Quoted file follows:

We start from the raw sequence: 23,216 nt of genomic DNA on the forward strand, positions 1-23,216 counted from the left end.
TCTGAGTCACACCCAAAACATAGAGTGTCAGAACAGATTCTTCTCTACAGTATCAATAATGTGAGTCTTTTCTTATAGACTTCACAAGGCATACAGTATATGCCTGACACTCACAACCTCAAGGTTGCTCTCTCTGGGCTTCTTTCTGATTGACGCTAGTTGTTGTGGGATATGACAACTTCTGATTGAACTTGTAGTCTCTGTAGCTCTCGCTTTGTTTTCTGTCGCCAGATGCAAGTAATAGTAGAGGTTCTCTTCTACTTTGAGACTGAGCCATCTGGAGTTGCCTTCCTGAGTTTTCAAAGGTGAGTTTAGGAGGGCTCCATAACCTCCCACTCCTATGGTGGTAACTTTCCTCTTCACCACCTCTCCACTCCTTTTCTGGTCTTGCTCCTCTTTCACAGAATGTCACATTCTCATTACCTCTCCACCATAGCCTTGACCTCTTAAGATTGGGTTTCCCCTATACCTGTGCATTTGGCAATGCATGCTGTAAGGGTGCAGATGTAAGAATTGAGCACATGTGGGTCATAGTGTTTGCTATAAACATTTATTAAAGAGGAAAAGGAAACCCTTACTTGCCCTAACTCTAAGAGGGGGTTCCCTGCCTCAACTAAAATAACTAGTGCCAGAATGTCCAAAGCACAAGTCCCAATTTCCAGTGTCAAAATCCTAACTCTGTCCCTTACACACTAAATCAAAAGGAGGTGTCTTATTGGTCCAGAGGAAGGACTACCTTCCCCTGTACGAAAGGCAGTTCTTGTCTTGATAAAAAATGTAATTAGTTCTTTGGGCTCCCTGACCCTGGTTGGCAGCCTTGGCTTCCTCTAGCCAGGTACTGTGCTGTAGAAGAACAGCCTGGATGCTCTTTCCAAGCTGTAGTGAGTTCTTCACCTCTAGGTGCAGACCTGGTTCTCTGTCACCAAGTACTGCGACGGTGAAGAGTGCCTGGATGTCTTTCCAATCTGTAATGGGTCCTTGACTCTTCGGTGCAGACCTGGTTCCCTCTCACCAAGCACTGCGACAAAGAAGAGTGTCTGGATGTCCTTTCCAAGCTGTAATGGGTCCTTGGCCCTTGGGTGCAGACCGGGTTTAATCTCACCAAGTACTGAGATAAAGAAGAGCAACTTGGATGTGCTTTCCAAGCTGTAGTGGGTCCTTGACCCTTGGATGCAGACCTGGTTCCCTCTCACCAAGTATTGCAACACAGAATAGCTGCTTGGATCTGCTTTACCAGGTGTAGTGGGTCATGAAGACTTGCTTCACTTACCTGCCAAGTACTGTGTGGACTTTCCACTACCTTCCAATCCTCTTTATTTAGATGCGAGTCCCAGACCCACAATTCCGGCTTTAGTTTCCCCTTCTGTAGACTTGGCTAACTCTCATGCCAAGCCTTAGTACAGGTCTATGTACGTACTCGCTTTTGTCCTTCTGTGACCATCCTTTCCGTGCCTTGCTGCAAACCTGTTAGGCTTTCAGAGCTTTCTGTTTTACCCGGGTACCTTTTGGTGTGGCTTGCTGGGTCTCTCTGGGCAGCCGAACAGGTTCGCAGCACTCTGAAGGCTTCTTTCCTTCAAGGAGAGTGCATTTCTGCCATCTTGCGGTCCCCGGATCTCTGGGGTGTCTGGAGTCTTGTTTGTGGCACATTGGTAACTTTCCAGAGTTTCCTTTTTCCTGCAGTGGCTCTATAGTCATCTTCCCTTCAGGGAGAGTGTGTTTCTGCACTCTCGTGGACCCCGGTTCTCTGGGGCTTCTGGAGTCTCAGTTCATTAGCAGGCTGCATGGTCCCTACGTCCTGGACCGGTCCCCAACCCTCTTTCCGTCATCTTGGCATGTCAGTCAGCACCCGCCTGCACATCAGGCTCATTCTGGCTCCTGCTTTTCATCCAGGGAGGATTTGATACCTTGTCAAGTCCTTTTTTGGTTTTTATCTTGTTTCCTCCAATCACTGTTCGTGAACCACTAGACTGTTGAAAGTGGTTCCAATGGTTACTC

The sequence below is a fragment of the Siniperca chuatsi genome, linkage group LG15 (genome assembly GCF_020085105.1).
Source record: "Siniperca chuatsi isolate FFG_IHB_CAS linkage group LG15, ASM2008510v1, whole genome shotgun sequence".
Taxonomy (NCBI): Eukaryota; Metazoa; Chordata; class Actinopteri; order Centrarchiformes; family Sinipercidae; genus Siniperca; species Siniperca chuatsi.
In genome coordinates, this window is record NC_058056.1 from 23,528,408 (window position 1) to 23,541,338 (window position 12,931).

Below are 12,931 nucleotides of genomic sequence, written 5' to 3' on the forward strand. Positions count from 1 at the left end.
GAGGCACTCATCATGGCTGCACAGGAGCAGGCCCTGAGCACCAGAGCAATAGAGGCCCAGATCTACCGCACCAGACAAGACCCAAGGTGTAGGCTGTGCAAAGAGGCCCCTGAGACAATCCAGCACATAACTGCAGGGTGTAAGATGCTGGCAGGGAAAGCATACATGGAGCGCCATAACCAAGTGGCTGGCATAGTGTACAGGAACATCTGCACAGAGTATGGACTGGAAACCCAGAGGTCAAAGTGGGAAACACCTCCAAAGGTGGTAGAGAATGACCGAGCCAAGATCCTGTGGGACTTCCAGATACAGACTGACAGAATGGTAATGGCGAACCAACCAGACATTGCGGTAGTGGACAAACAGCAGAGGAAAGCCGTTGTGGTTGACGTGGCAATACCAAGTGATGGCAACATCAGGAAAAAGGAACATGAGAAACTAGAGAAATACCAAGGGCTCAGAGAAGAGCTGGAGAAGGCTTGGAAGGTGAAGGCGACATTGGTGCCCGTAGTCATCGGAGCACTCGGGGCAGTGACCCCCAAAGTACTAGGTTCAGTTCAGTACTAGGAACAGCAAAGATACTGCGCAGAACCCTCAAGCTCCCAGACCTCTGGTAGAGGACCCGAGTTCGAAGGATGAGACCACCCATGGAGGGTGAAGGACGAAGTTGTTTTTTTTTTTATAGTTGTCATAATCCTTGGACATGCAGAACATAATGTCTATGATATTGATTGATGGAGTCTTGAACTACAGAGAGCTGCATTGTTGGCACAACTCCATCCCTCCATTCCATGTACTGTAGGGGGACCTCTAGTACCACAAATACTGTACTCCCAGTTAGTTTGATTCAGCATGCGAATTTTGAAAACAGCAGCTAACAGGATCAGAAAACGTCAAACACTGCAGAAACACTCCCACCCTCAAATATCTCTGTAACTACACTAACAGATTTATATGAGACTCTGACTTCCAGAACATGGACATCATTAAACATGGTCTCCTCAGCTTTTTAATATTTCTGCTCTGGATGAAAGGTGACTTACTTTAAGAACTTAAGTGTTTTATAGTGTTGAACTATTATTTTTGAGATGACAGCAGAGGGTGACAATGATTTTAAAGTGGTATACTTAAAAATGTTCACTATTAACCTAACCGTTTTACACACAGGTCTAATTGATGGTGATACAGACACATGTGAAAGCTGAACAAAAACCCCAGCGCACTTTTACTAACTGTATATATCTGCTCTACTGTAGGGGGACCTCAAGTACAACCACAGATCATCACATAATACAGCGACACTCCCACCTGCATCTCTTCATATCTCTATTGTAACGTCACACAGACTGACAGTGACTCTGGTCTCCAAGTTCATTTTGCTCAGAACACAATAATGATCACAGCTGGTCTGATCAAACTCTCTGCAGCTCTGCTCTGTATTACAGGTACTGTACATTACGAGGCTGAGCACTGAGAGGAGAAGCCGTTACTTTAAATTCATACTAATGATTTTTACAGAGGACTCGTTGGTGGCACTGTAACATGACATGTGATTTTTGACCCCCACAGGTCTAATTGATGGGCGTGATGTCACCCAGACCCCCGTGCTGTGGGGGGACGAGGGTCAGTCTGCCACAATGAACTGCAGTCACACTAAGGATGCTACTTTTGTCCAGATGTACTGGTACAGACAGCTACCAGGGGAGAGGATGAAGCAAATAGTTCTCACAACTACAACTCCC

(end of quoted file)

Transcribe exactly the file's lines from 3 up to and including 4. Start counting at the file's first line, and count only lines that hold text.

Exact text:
The sequence below is a fragment of the Siniperca chuatsi genome, linkage group LG15 (genome assembly GCF_020085105.1).
Source record: "Siniperca chuatsi isolate FFG_IHB_CAS linkage group LG15, ASM2008510v1, whole genome shotgun sequence".